Jango Fett convinced Kligson to become a member of the Cuy’val Dar, training ARC troopers and clone commandos on Kamino. Eager to destroy more Separatist droids, he left Kamino to become a rare non-clone officer in the Grand Army, fighting ably on war-torn worlds such as Sluis Van and Praesitlyn.
With the Clone Wars over, Kligson’s clone troopers became stormtroopers; he himself was made a captain in the Imperial Army. And Kligson was an enthusiastic supporter of the New Order: The Republic had allowed Neimoidian machines to humiliate and invade his homeworld, but the Empire had routed the droid armies and defeated their makers.
But in the fledgling Empire, everyone’s loyalties were under suspicion. Kligson was sent to Sucharme for what was ostensibly a hero’s welcome. Once there, he and his stormtroopers received new orders: They were the vanguard of an invasion force, ordered to eliminate the planet’s leaders in preparation for martial law and the nationalization of resources. When a shocked Kligson countermanded the order as some kind of mistake, his stormtroopers gunned him down. Not one of the men he’d trained and fought beside even hesitated.
Kligson survived only because of the suspicions of those he’d been told to murder. Even as blaster bolts cut through him, Grohl Liberation Front agents were springing an ambush of their own. What was left of Kligson wound up in a bacta tank, then was mated to a cybernetic body – one, ironically, made out of Super Battle Droid parts. The man who had battled machines for so long had become one.
The Grohl Liberation Front hoped Kligson would continue its fight against the Empire. Kligson certainly had no shortage of materiel – the sector was littered with inert droids and CIS warships left helpless when their crews were deactivated. At first Kligson seemed willing, using the Ostega Orbital Yards to build a demented-looking but formidable space station out of warship parts, which was derisively dubbed Kligson’s Moon. But he soon became erratic, demanding that his fellow GLF leaders stay away from his station and send protocol droids instead. A few months later, Kligson’s Moon fired up its engines and jumped into hyperspace. The hero of Grohl Sector was gone.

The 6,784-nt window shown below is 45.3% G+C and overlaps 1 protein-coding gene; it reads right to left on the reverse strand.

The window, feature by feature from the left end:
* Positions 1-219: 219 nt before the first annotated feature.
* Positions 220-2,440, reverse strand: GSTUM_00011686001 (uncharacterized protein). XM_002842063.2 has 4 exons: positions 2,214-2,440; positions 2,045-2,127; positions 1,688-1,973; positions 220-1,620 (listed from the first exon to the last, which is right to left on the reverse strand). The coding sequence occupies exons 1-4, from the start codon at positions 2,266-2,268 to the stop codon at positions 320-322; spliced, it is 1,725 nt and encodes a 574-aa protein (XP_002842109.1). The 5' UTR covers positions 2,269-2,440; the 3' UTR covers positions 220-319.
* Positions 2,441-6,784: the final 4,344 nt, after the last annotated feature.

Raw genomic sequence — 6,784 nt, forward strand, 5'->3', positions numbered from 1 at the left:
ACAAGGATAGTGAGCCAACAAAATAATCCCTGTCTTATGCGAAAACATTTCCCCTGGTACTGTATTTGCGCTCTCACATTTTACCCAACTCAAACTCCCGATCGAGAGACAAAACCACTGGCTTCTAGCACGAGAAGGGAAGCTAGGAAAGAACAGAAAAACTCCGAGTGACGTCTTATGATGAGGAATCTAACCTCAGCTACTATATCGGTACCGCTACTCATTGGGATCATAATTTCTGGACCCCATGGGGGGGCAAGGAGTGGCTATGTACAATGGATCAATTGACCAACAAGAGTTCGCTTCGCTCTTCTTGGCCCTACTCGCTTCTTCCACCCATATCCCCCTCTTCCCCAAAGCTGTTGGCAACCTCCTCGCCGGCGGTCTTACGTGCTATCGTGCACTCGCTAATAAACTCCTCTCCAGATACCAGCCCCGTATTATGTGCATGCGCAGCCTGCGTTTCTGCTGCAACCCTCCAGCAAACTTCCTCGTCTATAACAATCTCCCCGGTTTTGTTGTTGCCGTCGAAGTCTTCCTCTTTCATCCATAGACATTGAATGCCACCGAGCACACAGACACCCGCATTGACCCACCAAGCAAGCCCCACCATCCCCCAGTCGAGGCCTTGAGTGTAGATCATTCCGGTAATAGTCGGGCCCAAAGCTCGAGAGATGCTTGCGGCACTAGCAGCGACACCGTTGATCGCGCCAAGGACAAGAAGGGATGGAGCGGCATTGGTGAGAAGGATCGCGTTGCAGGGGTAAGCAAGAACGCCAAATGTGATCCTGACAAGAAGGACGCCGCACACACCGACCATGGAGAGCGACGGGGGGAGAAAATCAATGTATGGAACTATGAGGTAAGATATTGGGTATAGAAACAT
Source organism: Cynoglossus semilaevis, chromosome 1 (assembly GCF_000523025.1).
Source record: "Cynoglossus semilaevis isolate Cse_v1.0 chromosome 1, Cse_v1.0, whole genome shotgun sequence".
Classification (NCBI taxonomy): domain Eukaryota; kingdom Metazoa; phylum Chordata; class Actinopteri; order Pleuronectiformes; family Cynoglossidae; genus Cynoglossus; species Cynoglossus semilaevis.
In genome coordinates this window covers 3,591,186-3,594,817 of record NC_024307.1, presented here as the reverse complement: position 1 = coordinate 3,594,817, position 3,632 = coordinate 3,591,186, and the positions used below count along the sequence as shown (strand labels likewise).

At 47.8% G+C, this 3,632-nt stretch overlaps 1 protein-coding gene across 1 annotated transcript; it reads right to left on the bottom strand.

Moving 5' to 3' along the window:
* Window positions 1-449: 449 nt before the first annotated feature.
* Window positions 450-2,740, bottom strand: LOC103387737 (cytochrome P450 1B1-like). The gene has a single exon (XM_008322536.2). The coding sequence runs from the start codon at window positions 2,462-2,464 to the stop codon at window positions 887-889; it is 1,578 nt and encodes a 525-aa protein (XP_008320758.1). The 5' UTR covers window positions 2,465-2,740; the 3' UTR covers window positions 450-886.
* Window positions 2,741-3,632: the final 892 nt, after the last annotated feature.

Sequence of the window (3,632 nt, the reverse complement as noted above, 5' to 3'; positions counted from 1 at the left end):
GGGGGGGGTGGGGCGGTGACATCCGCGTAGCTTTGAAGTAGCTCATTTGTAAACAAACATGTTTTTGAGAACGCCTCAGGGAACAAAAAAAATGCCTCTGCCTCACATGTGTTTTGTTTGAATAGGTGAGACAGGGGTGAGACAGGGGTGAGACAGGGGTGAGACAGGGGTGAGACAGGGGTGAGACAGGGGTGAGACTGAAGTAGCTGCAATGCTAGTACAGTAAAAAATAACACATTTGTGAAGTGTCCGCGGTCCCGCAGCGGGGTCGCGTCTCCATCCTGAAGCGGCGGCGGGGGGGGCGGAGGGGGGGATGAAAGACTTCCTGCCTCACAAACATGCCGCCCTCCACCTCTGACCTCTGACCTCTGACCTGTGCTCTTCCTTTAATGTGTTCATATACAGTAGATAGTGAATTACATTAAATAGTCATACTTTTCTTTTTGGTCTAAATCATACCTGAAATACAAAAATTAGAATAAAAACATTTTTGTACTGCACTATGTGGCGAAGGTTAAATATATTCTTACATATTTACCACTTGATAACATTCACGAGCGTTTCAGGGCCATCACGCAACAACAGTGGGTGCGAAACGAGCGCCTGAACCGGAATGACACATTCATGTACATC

Gone, but not forgotten. Over the decades, Kligson’s Moon — sometimes called Droid World — became a tall tale passed around by spacers in cantinas and droid researchers in their labs. But the stories were true. Those who won their way to Kligson’s Moon discovered its hermetic owner lived by ironclad rules: No organics were allowed to approach, and he had no interest in the pointless struggle between Empire and rebellion. The few organics who succeeded in conversing with Kligson at any length did so by bringing him a new challenge in droid design. (The best-known such supplicant was the droid researcher Simonelle the Ingoian, who may have created a partial human replica droid for Kligson’s use.)
Shortly after the Alliance’s defeat at Hoth, Luke Skywalker, C-3PO and R2-D2 traveled to Kligson’s Moon in hopes of obtaining a full schematic of a wrecked Imperial warbot. While Luke waited in orbit, Artoo and Threepio found themselves caught in a civil war between Kligson’s droids and those seduced by Z-X3, a failed war droid created for the Empire by Tagge Industries.
Kligson defeated Z-X3, but the incident left him even more determined to avoid “the taint of war” that organics had now spread to mechanicals. As Luke, Artoo and Threepio looked on, Kligson’s Moon fired up its engines and jumped to hyperspace. The occasional rumor of the Moon made the rounds among spacers during the Yuuzhan Vong War, but where it and its lonely master now reside, even the cantina tales don’t say.
Star Wars: The Essential Guide to Warfare is the definitive guide to the ultimate intergalactic battlefield. Packed with original full-color artwork, it includes facts, figures, and fascinating backstories of major clashes and combatants in the vast Star Wars universe.
Star Wars: The Essential Guide to Warfare is part of the Expanded Universe era of Star Wars storytelling.